Gender discrimination, poverty, abortion, female genital mutilation, political tyranny and the death of civilians in war – these are the themes Paula Rego explores in her thought-provoking work, which is to be celebrated in a major retrospective in Scotland.
'Obedience and Defiance' at the Scottish National Gallery of Modern Art opens on 23 November and will take a closer look at over fifty years of her career from the late 1960s onwards.
Considered to be one of the most important artists living in Britain today, she is especially known for her paintings and prints based on folklore and mythology and her style has evolved from abstract to representational, always favouring pastels over oils. In many of her works, we see a dash of traditional folk from her native Portugal.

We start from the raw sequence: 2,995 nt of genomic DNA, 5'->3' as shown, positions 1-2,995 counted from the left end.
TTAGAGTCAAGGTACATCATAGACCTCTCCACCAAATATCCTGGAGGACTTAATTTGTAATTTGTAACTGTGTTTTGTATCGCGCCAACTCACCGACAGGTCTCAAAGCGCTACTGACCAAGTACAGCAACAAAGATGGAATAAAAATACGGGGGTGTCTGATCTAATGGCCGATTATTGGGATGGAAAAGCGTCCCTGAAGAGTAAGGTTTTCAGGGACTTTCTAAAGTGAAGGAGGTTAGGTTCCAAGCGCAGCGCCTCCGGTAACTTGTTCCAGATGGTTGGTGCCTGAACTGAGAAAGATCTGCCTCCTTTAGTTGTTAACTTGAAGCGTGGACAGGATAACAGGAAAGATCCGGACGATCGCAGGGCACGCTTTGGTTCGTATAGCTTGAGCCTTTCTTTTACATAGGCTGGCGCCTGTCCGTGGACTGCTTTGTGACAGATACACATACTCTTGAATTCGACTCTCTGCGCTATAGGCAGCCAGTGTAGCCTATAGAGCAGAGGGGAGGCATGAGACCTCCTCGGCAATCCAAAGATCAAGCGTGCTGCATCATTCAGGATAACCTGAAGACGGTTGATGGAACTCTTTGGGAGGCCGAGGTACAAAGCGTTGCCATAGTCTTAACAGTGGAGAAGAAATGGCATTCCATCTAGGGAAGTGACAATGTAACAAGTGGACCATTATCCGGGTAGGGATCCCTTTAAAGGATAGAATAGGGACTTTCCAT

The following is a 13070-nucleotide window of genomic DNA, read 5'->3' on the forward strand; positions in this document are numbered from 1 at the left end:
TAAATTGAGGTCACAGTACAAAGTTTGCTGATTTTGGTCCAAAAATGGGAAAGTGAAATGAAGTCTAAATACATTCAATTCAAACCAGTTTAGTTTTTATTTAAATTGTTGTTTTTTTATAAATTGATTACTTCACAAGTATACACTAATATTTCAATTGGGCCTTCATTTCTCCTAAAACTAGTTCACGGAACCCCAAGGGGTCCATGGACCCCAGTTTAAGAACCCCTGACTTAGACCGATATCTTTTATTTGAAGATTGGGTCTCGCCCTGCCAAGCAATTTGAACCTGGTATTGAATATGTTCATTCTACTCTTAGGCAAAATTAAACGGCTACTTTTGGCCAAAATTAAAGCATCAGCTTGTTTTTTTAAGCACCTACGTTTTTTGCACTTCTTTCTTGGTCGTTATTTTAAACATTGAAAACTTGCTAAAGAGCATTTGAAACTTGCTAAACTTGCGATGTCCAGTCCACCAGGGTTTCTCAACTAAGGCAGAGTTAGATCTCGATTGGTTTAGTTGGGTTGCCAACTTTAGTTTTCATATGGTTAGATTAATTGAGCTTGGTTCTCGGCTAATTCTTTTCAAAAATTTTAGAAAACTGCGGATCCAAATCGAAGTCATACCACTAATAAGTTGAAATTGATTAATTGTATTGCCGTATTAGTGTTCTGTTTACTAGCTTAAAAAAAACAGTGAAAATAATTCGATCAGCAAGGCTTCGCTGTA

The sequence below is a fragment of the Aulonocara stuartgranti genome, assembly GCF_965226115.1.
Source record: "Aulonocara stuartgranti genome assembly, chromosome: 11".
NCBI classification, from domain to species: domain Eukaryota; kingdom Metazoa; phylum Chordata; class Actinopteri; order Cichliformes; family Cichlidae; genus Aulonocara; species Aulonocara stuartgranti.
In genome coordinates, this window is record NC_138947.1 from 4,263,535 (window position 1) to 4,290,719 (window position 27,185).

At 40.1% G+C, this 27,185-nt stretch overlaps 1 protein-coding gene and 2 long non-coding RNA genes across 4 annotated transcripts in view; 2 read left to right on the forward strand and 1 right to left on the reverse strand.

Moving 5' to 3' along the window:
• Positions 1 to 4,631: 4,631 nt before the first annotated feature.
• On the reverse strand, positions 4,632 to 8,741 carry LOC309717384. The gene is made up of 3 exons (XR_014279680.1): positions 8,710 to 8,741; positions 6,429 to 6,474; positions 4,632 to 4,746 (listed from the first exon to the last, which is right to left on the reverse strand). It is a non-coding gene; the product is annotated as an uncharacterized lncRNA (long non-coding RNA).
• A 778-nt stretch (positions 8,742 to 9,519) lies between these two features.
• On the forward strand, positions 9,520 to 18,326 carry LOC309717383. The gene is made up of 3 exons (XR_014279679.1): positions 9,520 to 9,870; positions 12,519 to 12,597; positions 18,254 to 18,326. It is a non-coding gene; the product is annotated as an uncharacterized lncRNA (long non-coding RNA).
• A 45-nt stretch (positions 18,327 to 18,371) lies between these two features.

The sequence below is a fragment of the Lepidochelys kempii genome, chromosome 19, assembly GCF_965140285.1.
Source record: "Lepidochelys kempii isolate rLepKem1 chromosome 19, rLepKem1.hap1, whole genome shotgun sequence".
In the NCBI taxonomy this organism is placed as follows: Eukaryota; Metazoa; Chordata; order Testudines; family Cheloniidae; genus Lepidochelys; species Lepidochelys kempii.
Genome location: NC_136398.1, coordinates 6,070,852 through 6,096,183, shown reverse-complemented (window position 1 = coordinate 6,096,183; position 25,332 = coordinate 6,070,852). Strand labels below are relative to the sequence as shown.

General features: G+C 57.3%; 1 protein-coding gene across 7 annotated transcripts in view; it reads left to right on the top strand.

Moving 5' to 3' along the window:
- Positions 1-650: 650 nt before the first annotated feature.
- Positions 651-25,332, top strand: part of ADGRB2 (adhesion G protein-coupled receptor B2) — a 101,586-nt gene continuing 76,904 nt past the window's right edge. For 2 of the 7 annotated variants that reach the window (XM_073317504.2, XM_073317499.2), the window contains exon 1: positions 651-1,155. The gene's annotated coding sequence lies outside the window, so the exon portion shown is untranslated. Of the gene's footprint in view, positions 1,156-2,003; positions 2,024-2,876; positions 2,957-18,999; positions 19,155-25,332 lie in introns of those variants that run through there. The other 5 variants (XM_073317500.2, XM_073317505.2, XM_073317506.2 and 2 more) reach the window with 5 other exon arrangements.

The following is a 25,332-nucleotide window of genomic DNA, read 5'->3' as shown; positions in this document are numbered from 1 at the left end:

A graduate of the Slade School of Fine Art and University College London, Rego was an exhibiting member of the London Group, along with David Hockney and Frank Auerbach. She was also the first artist-in-residence at the National Gallery in London.
Speaking about the exhibition, Curator Catherine Lampert said: "It is tempting to focus on the moral, political and narrative significance and the meaningful details of a single work or a series, however, seeing Paula Rego's paintings on the wall, to me they appear so grand and museum-like, more like nuanced, mesmerising portraits of the people closest to her."
'Obedience and Defiance' at the Scottish National Gallery of Modern Art opens on 23 November 2019 and runs until 19 April 2020.